Hebrews 2:1-9 – Paying Attention

Calvin and Hobbes - paying attention

We must pay the most careful attention, therefore, to what we have heard, so that we do not drift away. For since the message spoken through angels was binding, and every violation and disobedience received its just punishment, how shall we escape if we ignore so great a salvation? This salvation, which was first announced by the Lord, was confirmed to us by those who heard him. God also testified to it by signs, wonders, and various miracles, and by gifts of the Holy Spirit distributed according to his will.

It is not to angels that he has subjected the world to come, about which we are speaking. But there is a place where someone has testified:

“What is mankind that you are mindful of them,
a son of man that you care for him?
You made them a little lower than the angels;
you crowned them with glory and honor
     and put everything under their feet.”

In putting everything under them, God left nothing that is not subject to them. Yet at present we do not see everything subject to them. But we do see Jesus, who was made lower than the angels for a little while, now crowned with glory and honor because he suffered death, so that by the grace of God he might taste death for everyone. (NIV)

My wife and three daughters all have attention deficit disorder (A.D.D.). Although many people believe this to be a disadvantage, I have noticed that since their brain chemistry doesn’t have a good filter for filtering all the stimuli they hear each day, each of them are much more intentional about picking out the voice they want to hear and engaging with it.  Whereas you and I might take this for granted, the women in my life know the value of creating the skills to pay attention.

The ability to pay attention and listen is necessary for a sustainable Christian life. The consequence of not developing such competency is that we will drift away – our minds will wander and allow other competing voices to overwhelm the singular voice of Jesus.  Taking salvation for granted may be setting us up for spiritual failure. That is, we think we already know about Christ’s person and work, so we neglect to really pay attention. Bad idea.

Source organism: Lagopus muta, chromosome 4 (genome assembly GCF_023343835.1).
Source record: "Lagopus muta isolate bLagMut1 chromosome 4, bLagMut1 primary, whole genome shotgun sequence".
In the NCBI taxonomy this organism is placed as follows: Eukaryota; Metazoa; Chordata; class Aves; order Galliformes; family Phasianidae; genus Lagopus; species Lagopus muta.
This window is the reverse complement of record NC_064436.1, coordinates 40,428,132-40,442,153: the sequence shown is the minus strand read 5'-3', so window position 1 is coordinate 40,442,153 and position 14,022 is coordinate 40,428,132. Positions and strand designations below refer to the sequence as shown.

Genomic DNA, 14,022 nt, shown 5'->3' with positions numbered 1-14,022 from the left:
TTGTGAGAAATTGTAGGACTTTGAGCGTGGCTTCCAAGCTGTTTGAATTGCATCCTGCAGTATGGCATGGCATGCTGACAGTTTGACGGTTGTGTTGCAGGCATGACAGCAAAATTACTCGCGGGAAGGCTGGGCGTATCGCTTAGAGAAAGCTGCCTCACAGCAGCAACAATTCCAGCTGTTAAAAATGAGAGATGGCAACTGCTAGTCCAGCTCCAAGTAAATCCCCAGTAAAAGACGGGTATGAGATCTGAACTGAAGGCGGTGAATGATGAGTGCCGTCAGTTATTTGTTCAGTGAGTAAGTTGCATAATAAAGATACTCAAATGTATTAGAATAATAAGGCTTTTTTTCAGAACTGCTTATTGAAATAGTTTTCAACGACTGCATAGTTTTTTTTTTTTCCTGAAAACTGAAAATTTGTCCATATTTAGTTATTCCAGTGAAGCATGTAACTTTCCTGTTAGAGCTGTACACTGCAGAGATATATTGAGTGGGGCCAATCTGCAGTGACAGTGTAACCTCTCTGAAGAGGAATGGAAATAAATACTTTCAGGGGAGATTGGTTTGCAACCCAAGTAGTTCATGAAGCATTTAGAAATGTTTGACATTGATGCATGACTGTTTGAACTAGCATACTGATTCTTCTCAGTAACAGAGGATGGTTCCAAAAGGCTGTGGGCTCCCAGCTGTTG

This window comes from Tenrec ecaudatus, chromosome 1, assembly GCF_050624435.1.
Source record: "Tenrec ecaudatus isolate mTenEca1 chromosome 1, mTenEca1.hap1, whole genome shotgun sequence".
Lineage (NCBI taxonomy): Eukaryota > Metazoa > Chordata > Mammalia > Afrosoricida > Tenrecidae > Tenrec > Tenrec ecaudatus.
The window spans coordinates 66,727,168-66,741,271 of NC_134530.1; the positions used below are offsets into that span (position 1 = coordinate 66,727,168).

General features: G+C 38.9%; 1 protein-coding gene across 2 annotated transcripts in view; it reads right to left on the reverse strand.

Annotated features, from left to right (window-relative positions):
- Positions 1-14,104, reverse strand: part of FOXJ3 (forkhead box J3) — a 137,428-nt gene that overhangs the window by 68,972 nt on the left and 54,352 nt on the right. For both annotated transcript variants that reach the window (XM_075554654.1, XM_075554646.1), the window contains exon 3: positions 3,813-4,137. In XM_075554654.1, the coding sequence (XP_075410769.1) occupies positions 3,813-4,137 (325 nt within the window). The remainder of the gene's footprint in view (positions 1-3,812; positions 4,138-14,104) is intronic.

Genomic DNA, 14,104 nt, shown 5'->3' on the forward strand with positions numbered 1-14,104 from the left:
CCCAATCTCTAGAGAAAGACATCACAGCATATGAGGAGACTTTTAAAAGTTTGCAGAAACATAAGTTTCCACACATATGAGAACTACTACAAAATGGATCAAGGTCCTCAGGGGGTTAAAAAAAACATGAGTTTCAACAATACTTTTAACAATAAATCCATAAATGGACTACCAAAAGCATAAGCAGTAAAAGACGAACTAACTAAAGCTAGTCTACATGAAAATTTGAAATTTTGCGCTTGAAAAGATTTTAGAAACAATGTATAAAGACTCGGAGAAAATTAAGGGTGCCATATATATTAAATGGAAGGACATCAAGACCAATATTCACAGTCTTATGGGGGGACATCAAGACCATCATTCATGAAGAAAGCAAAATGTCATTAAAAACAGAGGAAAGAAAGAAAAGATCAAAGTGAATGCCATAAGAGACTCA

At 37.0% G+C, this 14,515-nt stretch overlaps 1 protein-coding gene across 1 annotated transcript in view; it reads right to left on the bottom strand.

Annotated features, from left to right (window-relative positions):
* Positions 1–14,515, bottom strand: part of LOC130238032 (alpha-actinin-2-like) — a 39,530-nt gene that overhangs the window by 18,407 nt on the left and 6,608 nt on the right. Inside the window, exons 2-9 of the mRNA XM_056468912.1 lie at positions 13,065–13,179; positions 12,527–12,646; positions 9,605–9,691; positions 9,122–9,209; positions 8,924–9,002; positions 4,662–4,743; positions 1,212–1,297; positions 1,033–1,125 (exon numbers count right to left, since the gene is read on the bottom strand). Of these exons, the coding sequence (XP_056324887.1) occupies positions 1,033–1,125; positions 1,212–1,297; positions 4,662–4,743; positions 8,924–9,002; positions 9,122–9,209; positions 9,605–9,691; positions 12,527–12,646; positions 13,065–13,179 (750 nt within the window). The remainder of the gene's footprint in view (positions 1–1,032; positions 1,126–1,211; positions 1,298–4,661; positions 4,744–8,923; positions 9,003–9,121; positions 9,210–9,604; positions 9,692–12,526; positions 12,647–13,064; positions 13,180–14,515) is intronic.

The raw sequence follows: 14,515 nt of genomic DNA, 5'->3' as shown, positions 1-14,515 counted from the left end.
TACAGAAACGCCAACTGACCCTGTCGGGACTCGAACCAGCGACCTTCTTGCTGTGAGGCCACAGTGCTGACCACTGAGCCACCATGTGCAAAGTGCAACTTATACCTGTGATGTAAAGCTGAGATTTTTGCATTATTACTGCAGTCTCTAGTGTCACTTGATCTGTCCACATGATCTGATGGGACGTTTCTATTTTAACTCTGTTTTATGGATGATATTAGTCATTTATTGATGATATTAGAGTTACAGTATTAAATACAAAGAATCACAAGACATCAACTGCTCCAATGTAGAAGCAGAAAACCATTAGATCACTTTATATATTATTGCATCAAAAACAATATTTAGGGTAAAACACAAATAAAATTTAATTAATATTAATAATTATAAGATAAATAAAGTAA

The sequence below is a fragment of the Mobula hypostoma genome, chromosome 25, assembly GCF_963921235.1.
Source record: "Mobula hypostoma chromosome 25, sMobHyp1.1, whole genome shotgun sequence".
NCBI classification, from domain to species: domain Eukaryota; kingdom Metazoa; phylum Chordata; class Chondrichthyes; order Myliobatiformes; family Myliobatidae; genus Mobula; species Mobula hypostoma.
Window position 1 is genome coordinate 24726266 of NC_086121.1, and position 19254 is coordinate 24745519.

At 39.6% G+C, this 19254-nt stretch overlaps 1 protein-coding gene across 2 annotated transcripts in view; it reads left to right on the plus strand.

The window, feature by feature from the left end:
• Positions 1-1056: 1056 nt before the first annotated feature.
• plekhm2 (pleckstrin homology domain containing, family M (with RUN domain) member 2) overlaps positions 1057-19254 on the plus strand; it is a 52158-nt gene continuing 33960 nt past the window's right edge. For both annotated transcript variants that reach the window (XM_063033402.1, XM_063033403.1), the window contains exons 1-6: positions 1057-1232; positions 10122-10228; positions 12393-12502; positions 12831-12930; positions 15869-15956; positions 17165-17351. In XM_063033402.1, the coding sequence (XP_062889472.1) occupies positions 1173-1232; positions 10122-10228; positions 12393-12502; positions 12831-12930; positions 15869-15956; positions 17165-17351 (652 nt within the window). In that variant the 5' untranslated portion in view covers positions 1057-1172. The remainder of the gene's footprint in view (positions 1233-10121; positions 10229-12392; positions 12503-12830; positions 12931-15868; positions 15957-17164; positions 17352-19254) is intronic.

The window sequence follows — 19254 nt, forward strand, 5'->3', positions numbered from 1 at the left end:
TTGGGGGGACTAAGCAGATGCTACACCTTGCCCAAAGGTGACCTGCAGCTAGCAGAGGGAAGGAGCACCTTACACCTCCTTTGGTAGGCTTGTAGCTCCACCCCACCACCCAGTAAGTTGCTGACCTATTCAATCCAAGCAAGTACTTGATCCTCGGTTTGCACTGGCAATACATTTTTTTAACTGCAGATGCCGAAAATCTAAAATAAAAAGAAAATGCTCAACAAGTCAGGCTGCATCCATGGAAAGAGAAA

Assuming we are paying attention is not the same thing as actually doing it. Assumptions lead to drifting away from truth.  We are meant to have continual reminders of Christ’s redemptive events. We are to avoid the precarious position of being lost in a sea of competing voices. We need an intentional plan for paying attention without assuming we will be focused. Along with paying attention to our physical health and being vigilant about keeping the coronavirus at bay, here are a few ways of daily being mindful of our spiritual health:

  • Read the Scripture each day with a combination of standing and sitting, reading silently and out loud.
  • Hold a cross or other Christian reminder in your hand and feel free to fidget with it.
  • Journal your thoughts in a notebook.
  • Set a consistent time and place for bible reading and prayer.
  • Use different translations and versions of the Bible to read.
  • Go outside occasionally and pray while walking.
  • Focus on your breathing, and consider using breath prayers, i.e. Breathe out: “Speak Lord.” Breathe in: “I am listening.”
  • Drink some coffee, tea, or something soothing, and picture the comfort of Christ coming into your life.
  • Be aware of distractions and acknowledge them without judging yourself.
  • Observe the Christian Year and the Daily Lectionary.

While some might argue that observing Lectionaries, the Church Calendar, Christian seasons, and worship liturgies are vain repetition, I insist otherwise: We are in grave danger of not paying attention to what we have heard, lest we drift away from it.  Like a beach goer on the lake drifting on her flotation device far out from shore, we can be unaware of how far we have strayed from our spiritual moorings.  If the passion and death of Jesus can only get a shoulder shrug and a “meh” out of us, there is a real problem.

Forming habits of worship, fellowship, service, and piety are essential to deliberately maintaining attention to Jesus. Perhaps if we all had spiritual A.D.D. we would be more intentional about grafting reminders and practices into our lives.

Ignorance does not come from a lack of education; it comes from a failure to pay attention to the most important things in life.

God pays attention to us in a special way, different from all other creation. As the only creatures for whom the image and likeness of God resides, we have an innate sense of connection with the divine. Paying attention to things, especially to what Christ has secured for us through the cross, reflects the God who is continually observing humanity.

May your contemplation of Christ and his redemptive events of incarnation, holy life, teaching, death, resurrection, and ascension be always fresh and continually meaningful.

Soli Deo Gloria.

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